Tom and Sarah have been trying to conceive for over a year.  Sarah finally asked her gynecologist for help, and to both of their surprise they learned that the problem might be Tom’s.  When he had a thorough exam by his primary care doctor, Tom found out he has a varicocele (VAR-ih-koe-seel).  He hadn’t even noticed, but now that he knows about it he can feel it.  The next step is to figure out what their options are, because this may or may not be the actual reason Sarah has not gotten pregnant yet.  Time to do some investigation.

Are You Trying to Conceive with a Varicocele?  What is it exactly?

  • A varicocele is where there are abnormally dilated veins in the scrotum Are You Trying to Conceive with a Varicocele?
  • Present in 15% of the general population
  • Present in 40% of infertile males
  • Usually diagnosed age 15-30
  • Both sides are often affected, though the left side is usually more obvious
  • It is believed to be harmless

A varicocele is like varicose veins that are commonly seen in the legs.  The one way valves have failed, and the blood does not leave the scrotum easily, causing enlargement of the veins.

Possible Signs and Symptoms

  • Feels like a bag of worms if obvious
  • Painless lump, swelling or bulge within the scrotum
  • Shrinking of the testicle
  • Feeling of aching or heaviness within the testicle

None of all of these signs and symptoms may be present.

Diagnosis

  • Palpate (feel) the scrotum for enlarged veins
  • Ultrasound

Get a good physical examination by your physician.  You may be referred to a specialist.  The varicocele could be obviously visible, or not visible but easily felt.  Often it is only present by doing a valsalva maneuver (bearing down to increase pressure in the abdomen) to make it more obvious.  Sometimes it can only be found using a doppler ultrasound.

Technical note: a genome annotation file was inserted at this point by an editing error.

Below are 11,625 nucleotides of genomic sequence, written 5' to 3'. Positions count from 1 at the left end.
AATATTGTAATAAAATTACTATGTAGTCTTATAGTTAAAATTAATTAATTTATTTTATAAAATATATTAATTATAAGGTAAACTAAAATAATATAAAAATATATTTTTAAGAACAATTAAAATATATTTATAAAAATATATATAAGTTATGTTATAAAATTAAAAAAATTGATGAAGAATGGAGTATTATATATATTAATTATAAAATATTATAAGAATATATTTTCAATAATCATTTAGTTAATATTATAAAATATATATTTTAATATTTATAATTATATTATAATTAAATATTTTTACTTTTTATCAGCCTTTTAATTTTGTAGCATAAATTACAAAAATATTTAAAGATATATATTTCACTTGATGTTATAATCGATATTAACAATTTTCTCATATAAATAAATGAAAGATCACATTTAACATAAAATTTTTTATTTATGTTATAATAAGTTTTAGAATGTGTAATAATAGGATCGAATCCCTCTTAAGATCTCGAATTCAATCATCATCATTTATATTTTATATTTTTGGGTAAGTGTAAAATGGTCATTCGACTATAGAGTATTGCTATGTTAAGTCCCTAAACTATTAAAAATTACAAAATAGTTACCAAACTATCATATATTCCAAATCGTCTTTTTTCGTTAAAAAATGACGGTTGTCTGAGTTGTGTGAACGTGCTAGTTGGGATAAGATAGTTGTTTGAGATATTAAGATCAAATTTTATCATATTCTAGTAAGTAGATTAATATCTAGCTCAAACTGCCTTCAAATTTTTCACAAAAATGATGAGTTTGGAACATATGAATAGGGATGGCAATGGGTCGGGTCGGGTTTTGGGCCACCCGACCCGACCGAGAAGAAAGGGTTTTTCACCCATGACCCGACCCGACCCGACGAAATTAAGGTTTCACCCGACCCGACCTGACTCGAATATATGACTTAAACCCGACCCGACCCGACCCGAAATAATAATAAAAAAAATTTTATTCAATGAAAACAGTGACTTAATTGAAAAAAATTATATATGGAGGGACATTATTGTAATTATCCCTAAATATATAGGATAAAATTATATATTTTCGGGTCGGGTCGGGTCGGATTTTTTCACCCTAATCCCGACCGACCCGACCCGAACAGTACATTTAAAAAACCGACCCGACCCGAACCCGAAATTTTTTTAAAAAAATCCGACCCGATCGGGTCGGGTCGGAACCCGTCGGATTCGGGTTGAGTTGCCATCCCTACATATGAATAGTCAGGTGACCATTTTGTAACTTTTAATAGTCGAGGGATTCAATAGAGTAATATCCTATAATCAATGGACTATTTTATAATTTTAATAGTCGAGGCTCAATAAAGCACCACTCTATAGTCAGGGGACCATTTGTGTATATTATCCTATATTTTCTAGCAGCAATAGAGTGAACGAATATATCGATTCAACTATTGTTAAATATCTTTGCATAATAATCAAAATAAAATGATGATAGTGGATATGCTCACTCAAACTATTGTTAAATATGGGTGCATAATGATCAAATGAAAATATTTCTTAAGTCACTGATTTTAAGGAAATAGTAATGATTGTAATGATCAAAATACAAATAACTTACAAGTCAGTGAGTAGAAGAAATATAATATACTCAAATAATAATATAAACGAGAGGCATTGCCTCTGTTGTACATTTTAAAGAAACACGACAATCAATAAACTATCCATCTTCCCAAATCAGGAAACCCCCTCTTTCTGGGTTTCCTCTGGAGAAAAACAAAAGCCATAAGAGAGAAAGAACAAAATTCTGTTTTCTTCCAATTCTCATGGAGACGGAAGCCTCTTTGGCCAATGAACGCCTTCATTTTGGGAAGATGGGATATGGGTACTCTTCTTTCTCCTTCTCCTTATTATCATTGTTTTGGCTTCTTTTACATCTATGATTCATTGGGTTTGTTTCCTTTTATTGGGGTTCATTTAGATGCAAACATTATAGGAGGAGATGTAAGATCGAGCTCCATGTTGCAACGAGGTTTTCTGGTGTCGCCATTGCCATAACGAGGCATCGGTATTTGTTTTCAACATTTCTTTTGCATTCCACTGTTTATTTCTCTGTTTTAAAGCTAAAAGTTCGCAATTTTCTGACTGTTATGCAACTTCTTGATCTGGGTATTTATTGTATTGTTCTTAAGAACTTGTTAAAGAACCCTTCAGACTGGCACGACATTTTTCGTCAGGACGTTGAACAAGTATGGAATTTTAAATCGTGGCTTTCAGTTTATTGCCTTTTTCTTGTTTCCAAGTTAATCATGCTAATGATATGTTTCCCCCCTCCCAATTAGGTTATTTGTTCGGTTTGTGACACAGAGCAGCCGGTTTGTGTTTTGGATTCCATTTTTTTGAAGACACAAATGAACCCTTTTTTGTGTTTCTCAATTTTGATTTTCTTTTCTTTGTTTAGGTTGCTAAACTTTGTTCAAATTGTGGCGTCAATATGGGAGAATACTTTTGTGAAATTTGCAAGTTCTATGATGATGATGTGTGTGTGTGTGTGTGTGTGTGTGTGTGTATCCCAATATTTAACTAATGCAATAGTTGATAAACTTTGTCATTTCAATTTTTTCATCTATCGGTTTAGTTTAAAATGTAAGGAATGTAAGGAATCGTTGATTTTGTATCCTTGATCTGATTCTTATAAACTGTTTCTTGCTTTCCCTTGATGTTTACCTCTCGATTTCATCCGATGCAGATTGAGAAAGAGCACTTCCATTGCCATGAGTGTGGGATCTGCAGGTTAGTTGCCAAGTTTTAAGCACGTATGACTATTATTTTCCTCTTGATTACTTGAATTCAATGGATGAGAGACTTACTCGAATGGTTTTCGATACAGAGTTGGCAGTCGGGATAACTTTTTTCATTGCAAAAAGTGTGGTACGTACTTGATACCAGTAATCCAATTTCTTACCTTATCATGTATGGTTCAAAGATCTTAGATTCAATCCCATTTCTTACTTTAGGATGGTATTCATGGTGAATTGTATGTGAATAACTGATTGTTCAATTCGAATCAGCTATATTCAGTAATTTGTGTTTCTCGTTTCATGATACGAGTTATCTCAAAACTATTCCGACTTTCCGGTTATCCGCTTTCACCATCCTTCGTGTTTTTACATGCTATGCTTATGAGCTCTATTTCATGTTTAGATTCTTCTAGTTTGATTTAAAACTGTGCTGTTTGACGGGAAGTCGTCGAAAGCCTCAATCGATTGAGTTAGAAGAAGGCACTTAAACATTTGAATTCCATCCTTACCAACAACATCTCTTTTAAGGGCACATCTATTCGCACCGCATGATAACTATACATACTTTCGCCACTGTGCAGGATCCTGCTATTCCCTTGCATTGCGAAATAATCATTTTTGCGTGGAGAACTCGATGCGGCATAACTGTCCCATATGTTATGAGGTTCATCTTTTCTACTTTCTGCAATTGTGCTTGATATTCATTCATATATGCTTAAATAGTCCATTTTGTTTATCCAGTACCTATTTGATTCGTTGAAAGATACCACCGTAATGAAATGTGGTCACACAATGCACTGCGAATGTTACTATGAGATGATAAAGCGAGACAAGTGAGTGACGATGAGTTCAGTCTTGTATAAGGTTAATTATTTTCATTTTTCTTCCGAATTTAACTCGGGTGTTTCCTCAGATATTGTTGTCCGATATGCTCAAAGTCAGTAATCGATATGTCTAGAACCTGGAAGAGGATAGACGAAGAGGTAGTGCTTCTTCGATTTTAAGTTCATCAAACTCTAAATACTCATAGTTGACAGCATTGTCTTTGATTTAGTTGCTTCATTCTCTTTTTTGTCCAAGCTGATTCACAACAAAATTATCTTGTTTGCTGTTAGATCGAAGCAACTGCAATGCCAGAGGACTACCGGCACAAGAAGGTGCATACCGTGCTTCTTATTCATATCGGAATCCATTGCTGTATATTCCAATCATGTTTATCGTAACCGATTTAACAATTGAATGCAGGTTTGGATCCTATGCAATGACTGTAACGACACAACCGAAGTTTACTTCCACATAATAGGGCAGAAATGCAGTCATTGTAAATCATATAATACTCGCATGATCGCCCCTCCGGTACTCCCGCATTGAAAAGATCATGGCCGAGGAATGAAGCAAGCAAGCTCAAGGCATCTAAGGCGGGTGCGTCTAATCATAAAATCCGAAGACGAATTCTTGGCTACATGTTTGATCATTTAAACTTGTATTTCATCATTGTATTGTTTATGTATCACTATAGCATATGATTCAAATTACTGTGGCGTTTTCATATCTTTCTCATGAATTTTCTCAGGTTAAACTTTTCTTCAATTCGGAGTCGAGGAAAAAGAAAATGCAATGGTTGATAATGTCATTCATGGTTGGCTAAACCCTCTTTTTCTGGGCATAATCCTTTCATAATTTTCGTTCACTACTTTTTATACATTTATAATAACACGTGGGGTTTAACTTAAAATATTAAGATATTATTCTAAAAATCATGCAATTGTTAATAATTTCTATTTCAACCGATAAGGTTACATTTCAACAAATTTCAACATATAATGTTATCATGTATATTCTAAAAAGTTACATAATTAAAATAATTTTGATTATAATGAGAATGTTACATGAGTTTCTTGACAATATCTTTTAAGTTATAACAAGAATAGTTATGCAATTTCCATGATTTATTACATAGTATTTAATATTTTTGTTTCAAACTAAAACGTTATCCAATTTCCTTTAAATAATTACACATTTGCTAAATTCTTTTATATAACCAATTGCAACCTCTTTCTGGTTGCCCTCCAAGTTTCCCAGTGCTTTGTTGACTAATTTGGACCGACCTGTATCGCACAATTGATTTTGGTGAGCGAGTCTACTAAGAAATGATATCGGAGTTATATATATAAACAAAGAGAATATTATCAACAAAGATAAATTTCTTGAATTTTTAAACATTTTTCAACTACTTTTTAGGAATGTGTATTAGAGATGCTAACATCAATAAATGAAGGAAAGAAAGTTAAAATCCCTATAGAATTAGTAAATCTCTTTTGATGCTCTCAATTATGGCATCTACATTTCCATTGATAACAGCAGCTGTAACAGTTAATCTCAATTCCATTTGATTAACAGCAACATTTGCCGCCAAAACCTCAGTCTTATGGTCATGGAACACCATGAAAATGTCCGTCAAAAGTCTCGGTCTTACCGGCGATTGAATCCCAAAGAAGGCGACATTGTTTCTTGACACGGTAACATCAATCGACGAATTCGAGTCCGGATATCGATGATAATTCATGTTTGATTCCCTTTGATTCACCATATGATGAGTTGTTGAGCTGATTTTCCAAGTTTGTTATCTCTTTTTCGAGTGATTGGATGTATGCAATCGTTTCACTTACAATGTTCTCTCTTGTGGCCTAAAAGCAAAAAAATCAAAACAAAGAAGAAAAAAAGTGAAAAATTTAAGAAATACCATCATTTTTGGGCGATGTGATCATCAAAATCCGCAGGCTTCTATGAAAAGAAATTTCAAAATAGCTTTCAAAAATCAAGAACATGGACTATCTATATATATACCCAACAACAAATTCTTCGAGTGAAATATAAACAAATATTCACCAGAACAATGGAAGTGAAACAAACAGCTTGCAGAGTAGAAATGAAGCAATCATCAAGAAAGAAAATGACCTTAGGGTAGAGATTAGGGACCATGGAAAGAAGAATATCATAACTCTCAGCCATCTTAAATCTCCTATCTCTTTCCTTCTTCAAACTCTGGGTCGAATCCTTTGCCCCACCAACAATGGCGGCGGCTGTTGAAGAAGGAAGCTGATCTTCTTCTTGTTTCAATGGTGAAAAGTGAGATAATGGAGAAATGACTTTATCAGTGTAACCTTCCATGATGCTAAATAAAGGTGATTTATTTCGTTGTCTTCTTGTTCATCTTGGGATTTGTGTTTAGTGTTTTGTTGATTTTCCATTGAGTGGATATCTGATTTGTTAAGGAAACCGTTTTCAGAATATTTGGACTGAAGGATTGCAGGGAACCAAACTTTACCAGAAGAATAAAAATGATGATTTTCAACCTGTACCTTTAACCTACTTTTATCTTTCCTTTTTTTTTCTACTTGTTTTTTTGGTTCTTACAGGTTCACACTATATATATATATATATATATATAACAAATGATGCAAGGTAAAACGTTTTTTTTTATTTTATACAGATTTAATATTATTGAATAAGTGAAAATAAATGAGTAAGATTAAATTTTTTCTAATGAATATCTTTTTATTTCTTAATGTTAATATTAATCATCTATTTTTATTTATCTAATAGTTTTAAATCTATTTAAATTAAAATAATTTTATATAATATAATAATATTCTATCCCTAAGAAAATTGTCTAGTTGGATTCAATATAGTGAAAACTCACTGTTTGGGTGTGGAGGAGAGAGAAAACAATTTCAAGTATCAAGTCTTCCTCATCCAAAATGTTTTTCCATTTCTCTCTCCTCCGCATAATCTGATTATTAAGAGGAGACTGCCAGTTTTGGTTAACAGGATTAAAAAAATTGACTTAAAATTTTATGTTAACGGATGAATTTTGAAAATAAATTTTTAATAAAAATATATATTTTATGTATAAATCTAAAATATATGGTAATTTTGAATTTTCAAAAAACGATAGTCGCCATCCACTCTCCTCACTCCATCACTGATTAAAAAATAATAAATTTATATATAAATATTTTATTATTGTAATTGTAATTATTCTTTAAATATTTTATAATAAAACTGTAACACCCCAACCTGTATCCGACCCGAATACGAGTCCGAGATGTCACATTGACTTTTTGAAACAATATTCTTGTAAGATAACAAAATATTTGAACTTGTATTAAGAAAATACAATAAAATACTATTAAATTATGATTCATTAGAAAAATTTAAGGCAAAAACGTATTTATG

Should the varicocele be treated?

There is no conclusive evidence that having a varicocele is the cause of the higher rates of male infertility in some of these men.  There appears to be no improvement in infertility after surgery to repair a varicocele.  Sperm counts may increase, but the rate of pregnancy does not.

Remember, most men with varicoceles are able to father children.  Always do at least 3 semen analyses to evaluate if sperm abnormalities are even an issue.  You can have a varicocele with completely adequate sperm.  You can also have a varicocele with abnormal sperm, but the varicocele may not be the cause.

These facts do not support having this surgical procedure for male infertility.  There are potential risks.  They include infection, injury to the testicular structures and possible shrinking (atrophy) of the testicle, hydrocele (fluid in the testicle due to damage to the lymphatic drainage), and recurrence of the varicocele.

What Can I do to Increase My Fertility?

See the article “Causes of Male Infertility” and read more about Vibrant Nutrition in other posts.  There is much you can do to help yourself, and many ways of increasing your chances of having the child of your dreams.  Help with this is exactly what this blog is about.

To Your Vibrant Health!

Veronica Tilden, DO

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